So what's the good news here? Actually, that's it. No matter what, we're dying. Some of us a little sooner than others. Yeah.

Family Guy: "The Dangers of Religion"

Well, um, I guess the good news is here we always got karma, huh? Good ol' cause-condition-and-effect karma. You know, it's because of our karma that we're all here together today. How lucky is that? Just us chickens.

Hey, did you hear about the one about the Buddhist chicken? Ha ha ha. Nah, I'm just kidding there. There aren't any Buddhist chickens. Well, I guess my time is up.

You get it? That's an impermanence joke. Anyway, before I'm done here, I want to leave you with a paraphrase of that great semi-Buddhist comic Steven Wright: "I don't want a p*nis. Where would I put it?" Hey, hey, hey, thanks. You've been real.

Ladies and gentleman, "the Buddhist Comic"!

Audio: the Buddhist Comic
Listen to audio of the only known performance of the Buddhist Comic

It's not funny because it's true
Comedian-philosopher Joe Rogan off of DMT and into a reality that's stranger than fiction: "The American War Machine" a.k.a. our Military-Industrial Complex

Garrison Keillor, Prairie Home Companion (APM/
An old woman gets on a plane in New York and flies to Tibet. She gets off the plane, climbs a mountain to the monastery. She bangs on the door. No answer. She bangs some more. Finally the door opens and a monk says to her, "What do you want?"

"I'm here to see the lama," the woman insists. "He's busy! He's meditating right now," the monk says abruptly as begins to close the door. The woman wedges her foot in the door saying, "I'll wait." The monk, seeing no easy alternative, opens the door and welcomes the woman in: "Take a seat; have some brown rice."

The woman waits and waits for hours then finally the heavy inner chamber doors begin to open. Incense smoke swirls out. And there in the splendor of his magnificent saffron robes and bald head stands the lama. And the woman shouts, "Sheldon! Enough! It's time to come home!" MORE:

God's Money

A rabbi, a minister, and a priest... The three church leaders were talking about tithing and the division of donations in their religions. One explained that in his tradition, he gathered all that had been given. Then he drew a small circle and tossed the money in the air. "Whatever falls in the circle is God's, the rest is mine." Another explained that he did the same thing, except he drew a big circle, kept whatever landed in it, and the rest was for God. They turned to ask the third what he did. And he explained that he didn't draw any circles. He just threw the money up in the air so God could take his share. Whatever fell to the ground, that was his money.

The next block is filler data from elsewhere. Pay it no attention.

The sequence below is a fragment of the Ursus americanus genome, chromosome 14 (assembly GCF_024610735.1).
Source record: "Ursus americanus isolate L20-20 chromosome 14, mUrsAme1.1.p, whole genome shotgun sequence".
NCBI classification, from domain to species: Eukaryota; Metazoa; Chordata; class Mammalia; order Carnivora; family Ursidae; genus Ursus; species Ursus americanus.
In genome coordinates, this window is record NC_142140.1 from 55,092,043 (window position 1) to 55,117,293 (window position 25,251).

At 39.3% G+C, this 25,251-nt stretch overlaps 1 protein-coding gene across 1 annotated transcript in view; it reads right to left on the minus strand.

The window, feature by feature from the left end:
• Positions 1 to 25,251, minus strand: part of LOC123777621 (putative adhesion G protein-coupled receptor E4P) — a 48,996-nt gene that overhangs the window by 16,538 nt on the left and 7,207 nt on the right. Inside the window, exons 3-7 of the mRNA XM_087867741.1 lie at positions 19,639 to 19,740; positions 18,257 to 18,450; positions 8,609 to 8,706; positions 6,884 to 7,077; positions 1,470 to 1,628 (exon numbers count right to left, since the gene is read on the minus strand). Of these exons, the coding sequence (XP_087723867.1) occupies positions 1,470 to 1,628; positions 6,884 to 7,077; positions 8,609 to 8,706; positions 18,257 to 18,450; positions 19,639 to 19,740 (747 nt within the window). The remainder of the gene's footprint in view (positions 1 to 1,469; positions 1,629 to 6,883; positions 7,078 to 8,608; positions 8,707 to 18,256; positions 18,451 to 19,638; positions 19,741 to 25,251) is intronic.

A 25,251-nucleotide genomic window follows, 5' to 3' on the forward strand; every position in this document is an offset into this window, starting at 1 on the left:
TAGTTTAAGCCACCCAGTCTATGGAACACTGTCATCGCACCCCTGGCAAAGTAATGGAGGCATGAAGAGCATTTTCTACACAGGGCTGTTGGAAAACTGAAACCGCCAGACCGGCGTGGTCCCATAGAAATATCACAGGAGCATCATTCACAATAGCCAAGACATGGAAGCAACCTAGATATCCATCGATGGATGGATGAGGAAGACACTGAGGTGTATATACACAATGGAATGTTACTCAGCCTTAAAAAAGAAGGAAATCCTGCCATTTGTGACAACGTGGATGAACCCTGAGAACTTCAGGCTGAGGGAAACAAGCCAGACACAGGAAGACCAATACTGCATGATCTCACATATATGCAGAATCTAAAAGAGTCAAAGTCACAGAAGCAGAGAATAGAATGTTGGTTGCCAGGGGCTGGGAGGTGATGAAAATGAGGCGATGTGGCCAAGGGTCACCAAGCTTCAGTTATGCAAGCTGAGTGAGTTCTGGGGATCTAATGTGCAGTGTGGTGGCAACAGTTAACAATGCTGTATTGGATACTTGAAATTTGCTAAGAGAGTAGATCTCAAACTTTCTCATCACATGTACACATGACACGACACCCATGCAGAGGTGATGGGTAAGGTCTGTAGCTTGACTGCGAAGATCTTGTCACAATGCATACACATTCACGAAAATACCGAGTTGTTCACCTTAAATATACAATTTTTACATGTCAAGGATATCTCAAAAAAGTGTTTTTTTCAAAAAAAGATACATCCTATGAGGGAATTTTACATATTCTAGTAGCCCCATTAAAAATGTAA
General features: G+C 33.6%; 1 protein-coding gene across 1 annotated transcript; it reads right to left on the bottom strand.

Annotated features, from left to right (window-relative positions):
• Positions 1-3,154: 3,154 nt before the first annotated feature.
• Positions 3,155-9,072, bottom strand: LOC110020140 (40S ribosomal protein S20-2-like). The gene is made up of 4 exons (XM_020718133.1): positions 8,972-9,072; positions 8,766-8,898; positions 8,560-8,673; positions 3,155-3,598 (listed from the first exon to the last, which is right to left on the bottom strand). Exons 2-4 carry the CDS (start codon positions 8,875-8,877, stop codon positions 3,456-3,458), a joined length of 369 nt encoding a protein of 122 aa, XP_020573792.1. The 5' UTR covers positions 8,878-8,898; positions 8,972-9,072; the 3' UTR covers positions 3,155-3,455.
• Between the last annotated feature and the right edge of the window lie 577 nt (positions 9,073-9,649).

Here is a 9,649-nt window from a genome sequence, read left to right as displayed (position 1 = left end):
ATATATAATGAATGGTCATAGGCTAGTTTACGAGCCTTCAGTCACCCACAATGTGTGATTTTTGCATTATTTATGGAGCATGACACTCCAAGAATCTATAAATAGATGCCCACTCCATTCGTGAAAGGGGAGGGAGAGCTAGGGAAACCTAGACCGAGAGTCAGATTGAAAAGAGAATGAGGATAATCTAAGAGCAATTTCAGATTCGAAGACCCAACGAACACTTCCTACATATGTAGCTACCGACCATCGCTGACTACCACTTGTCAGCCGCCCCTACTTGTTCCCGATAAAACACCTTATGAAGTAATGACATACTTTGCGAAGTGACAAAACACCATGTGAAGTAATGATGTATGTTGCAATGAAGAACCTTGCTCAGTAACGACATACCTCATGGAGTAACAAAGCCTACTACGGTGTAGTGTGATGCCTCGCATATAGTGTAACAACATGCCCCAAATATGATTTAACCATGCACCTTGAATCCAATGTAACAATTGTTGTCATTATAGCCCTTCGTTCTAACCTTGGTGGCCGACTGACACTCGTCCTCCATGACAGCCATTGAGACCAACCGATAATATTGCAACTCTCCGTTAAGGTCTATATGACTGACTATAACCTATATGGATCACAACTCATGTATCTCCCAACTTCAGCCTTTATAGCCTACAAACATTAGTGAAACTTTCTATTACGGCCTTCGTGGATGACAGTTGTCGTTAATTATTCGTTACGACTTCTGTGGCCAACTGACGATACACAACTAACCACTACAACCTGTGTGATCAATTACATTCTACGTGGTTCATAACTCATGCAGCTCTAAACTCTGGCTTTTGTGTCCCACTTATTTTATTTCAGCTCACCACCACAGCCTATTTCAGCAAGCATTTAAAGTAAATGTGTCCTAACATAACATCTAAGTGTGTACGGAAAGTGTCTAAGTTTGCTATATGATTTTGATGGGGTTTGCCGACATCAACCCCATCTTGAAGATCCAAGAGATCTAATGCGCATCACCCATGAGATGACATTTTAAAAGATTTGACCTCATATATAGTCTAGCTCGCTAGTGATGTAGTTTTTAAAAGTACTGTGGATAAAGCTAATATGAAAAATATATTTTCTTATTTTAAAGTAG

"When I was little, I prayed every night for a bike. Then when I grew up, I learned that God does not work that way. So I stole a bike for my own kid and asked God to forgive me."
- Marvin Purser, Hollywood, Florida

A millionaire renounces trade, turns over all his money to the church, and enters the monastery. The rules are strict. No luxuries, no commodities, and he is only allowed to speak a single word every seven years. After seven years, he is brought into the abbot's office and asked what his word is. "Hungry" he mumbles. The abbot gives him a bowl of soup and sends him back to his cell. Seven years later, he is asked again. He says "cold." The abbot gives him a blanket and sends him back. Seven years after that he comes in on his own and breaks the rule by saying two words, "I quit!" The abbot looks at him and says, "I'm not surprised. You've done nothing but complain since you got here."

"I was into 'extreme couponing' back when it was just called 'holding up the line.'"
- Lisa Ann Walter
Why good girls like bad boys EXPLAINED